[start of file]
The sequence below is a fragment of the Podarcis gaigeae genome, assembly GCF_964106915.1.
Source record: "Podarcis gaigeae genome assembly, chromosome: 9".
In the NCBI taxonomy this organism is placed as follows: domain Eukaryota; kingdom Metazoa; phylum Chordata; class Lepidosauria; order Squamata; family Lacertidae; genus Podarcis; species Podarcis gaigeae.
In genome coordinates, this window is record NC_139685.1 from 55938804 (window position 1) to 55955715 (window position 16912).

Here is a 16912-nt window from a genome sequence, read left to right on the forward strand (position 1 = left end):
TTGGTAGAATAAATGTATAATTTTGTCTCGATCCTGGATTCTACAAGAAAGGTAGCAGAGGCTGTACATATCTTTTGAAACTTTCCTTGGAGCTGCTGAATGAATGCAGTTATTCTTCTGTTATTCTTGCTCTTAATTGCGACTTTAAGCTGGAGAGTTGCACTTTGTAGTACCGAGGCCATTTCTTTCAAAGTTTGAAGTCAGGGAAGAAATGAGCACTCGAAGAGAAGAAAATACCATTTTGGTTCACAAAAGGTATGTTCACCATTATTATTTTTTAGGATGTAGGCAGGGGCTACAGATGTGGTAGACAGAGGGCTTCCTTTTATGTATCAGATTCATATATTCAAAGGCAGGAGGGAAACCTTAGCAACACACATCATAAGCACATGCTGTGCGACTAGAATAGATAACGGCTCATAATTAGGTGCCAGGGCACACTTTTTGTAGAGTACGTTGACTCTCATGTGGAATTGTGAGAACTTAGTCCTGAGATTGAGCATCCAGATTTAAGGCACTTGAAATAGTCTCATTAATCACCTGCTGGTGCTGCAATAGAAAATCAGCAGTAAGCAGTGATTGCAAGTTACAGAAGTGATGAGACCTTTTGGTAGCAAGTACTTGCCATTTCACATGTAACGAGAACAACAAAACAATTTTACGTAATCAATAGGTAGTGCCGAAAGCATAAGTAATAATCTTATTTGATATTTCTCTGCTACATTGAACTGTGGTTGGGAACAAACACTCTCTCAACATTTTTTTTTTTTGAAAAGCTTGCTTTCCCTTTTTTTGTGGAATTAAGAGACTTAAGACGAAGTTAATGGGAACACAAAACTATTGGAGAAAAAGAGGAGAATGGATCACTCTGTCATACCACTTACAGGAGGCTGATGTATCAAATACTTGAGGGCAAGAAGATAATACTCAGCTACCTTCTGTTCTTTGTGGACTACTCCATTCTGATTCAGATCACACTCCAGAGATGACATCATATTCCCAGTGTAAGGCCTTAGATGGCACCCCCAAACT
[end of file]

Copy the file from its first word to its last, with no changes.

The sequence below is a fragment of the Podarcis gaigeae genome, assembly GCF_964106915.1.
Source record: "Podarcis gaigeae genome assembly, chromosome: 9".
In the NCBI taxonomy this organism is placed as follows: domain Eukaryota; kingdom Metazoa; phylum Chordata; class Lepidosauria; order Squamata; family Lacertidae; genus Podarcis; species Podarcis gaigeae.
In genome coordinates, this window is record NC_139685.1 from 55938804 (window position 1) to 55955715 (window position 16912).

Here is a 16912-nt window from a genome sequence, read left to right on the forward strand (position 1 = left end):
TTGGTAGAATAAATGTATAATTTTGTCTCGATCCTGGATTCTACAAGAAAGGTAGCAGAGGCTGTACATATCTTTTGAAACTTTCCTTGGAGCTGCTGAATGAATGCAGTTATTCTTCTGTTATTCTTGCTCTTAATTGCGACTTTAAGCTGGAGAGTTGCACTTTGTAGTACCGAGGCCATTTCTTTCAAAGTTTGAAGTCAGGGAAGAAATGAGCACTCGAAGAGAAGAAAATACCATTTTGGTTCACAAAAGGTATGTTCACCATTATTATTTTTTAGGATGTAGGCAGGGGCTACAGATGTGGTAGACAGAGGGCTTCCTTTTATGTATCAGATTCATATATTCAAAGGCAGGAGGGAAACCTTAGCAACACACATCATAAGCACATGCTGTGCGACTAGAATAGATAACGGCTCATAATTAGGTGCCAGGGCACACTTTTTGTAGAGTACGTTGACTCTCATGTGGAATTGTGAGAACTTAGTCCTGAGATTGAGCATCCAGATTTAAGGCACTTGAAATAGTCTCATTAATCACCTGCTGGTGCTGCAATAGAAAATCAGCAGTAAGCAGTGATTGCAAGTTACAGAAGTGATGAGACCTTTTGGTAGCAAGTACTTGCCATTTCACATGTAACGAGAACAACAAAACAATTTTACGTAATCAATAGGTAGTGCCGAAAGCATAAGTAATAATCTTATTTGATATTTCTCTGCTACATTGAACTGTGGTTGGGAACAAACACTCTCTCAACATTTTTTTTTTTTGAAAAGCTTGCTTTCCCTTTTTTTGTGGAATTAAGAGACTTAAGACGAAGTTAATGGGAACACAAAACTATTGGAGAAAAAGAGGAGAATGGATCACTCTGTCATACCACTTACAGGAGGCTGATGTATCAAATACTTGAGGGCAAGAAGATAATACTCAGCTACCTTCTGTTCTTTGTGGACTACTCCATTCTGATTCAGATCACACTCCAGAGATGACATCATATTCCCAGTGTAAGGCCTTAGATGGCACCCCCAAACT